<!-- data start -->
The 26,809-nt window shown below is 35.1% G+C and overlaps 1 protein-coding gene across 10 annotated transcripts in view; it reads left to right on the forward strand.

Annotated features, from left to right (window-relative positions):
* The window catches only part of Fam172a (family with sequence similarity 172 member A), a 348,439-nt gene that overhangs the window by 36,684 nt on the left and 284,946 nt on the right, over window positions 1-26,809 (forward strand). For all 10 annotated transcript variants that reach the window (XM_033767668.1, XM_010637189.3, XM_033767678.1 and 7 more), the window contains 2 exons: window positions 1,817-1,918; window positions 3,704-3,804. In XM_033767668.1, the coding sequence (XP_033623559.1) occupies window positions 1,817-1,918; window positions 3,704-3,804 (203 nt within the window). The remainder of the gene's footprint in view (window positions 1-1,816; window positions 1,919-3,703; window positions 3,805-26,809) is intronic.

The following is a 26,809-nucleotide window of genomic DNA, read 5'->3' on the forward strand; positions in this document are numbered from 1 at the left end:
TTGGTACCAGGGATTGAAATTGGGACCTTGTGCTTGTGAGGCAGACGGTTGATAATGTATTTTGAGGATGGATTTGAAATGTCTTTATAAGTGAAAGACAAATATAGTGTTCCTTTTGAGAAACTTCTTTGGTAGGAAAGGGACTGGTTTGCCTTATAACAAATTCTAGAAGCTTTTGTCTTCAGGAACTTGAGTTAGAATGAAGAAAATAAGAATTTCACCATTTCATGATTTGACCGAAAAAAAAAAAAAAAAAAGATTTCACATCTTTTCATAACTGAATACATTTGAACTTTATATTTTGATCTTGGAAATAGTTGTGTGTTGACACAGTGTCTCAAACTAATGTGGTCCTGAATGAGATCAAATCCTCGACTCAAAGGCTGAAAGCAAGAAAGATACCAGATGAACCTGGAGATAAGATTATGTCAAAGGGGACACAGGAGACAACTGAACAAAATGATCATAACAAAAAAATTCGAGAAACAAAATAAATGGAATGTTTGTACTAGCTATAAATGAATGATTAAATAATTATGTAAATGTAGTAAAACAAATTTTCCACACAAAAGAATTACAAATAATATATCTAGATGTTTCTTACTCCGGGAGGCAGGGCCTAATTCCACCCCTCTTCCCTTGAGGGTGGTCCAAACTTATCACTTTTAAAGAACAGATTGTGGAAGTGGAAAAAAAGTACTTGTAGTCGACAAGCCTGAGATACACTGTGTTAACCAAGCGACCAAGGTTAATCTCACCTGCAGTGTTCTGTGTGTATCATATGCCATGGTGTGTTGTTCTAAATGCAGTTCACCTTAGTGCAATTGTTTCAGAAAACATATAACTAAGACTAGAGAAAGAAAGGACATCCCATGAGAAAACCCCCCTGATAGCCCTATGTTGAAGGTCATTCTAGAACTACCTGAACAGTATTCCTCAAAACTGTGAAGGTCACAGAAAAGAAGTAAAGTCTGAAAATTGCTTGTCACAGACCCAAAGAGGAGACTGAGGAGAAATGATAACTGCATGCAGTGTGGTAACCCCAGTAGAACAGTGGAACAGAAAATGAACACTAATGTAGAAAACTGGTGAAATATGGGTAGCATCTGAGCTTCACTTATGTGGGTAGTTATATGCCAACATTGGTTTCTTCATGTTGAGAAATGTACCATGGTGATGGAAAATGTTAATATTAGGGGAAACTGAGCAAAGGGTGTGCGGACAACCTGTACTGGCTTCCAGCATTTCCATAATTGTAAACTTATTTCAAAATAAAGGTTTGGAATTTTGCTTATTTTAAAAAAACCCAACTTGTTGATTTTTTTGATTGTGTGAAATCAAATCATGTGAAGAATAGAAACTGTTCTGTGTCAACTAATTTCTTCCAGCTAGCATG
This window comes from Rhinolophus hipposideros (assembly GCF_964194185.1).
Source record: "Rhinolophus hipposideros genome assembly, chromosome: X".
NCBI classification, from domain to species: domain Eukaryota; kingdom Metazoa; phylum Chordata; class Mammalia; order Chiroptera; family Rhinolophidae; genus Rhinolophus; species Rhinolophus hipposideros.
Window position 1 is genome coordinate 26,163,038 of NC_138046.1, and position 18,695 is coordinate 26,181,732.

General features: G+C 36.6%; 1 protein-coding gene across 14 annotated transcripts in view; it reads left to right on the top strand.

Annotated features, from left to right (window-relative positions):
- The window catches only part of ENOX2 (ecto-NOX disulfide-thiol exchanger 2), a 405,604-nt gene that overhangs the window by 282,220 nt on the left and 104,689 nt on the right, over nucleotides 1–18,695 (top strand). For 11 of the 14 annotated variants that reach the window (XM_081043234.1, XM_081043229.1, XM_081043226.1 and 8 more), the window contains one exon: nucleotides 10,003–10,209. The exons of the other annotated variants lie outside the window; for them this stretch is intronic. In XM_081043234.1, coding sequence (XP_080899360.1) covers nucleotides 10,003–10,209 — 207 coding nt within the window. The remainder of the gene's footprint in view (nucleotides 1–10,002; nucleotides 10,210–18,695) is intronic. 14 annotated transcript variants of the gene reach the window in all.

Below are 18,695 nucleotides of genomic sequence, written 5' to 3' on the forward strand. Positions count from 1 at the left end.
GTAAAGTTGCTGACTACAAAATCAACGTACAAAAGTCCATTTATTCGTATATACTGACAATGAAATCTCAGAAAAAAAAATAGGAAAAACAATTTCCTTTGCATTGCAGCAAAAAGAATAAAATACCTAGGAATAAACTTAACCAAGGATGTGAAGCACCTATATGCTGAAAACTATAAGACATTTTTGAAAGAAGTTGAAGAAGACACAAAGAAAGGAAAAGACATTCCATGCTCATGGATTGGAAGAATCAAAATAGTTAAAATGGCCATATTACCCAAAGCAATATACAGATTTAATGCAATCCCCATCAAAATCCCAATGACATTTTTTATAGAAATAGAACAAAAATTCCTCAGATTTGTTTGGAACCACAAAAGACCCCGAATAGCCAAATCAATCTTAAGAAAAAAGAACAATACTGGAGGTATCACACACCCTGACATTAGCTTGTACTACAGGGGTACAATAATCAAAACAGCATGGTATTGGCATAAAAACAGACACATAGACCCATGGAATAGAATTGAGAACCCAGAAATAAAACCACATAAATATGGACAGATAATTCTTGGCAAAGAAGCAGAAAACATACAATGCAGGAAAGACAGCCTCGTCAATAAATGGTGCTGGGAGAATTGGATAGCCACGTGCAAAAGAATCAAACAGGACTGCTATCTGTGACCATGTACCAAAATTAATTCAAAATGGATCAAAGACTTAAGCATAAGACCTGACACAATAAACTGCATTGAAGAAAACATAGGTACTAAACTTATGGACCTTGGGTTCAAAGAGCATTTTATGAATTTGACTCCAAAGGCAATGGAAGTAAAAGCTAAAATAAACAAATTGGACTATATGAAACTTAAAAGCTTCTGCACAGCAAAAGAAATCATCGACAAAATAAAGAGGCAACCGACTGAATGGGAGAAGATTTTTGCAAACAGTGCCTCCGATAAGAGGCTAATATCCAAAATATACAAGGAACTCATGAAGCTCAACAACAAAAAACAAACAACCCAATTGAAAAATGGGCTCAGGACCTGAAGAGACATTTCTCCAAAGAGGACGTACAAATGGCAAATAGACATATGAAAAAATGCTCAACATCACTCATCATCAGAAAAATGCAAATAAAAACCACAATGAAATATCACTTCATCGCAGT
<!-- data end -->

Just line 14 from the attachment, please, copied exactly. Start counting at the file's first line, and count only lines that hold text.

GTAAAGTTGCTGACTACAAAATCAACGTACAAAAGTCCATTTATTCGTATATACTGACAATGAAATCTCAGAAAAAAAAATAGGAAAAACAATTTCCTTTGCATTGCAGCAAAAAGAATAAAATACCTAGGAATAAACTTAACCAAGGATGTGAAGCACCTATATGCTGAAAACTATAAGACATTTTTGAAAGAAGTTGAAGAAGACACAAAGAAAGGAAAAGACATTCCATGCTCATGGATTGGAAGAATCAAAATAGTTAAAATGGCCATATTACCCAAAGCAATATACAGATTTAATGCAATCCCCATCAAAATCCCAATGACATTTTTTATAGAAATAGAACAAAAATTCCTCAGATTTGTTTGGAACCACAAAAGACCCCGAATAGCCAAATCAATCTTAAGAAAAAAGAACAATACTGGAGGTATCACACACCCTGACATTAGCTTGTACTACAGGGGTACAATAATCAAAACAGCATGGTATTGGCATAAAAACAGACACATAGACCCATGGAATAGAATTGAGAACCCAGAAATAAAACCACATAAATATGGACAGATAATTCTTGGCAAAGAAGCAGAAAACATACAATGCAGGAAAGACAGCCTCGTCAATAAATGGTGCTGGGAGAATTGGATAGCCACGTGCAAAAGAATCAAACAGGACTGCTATCTGTGACCATGTACCAAAATTAATTCAAAATGGATCAAAGACTTAAGCATAAGACCTGACACAATAAACTGCATTGAAGAAAACATAGGTACTAAACTTATGGACCTTGGGTTCAAAGAGCATTTTATGAATTTGACTCCAAAGGCAATGGAAGTAAAAGCTAAAATAAACAAATTGGACTATATGAAACTTAAAAGCTTCTGCACAGCAAAAGAAATCATCGACAAAATAAAGAGGCAACCGACTGAATGGGAGAAGATTTTTGCAAACAGTGCCTCCGATAAGAGGCTAATATCCAAAATATACAAGGAACTCATGAAGCTCAACAACAAAAAACAAACAACCCAATTGAAAAATGGGCTCAGGACCTGAAGAGACATTTCTCCAAAGAGGACGTACAAATGGCAAATAGACATATGAAAAAATGCTCAACATCACTCATCATCAGAAAAATGCAAATAAAAACCACAATGAAATATCACTTCATCGCAGT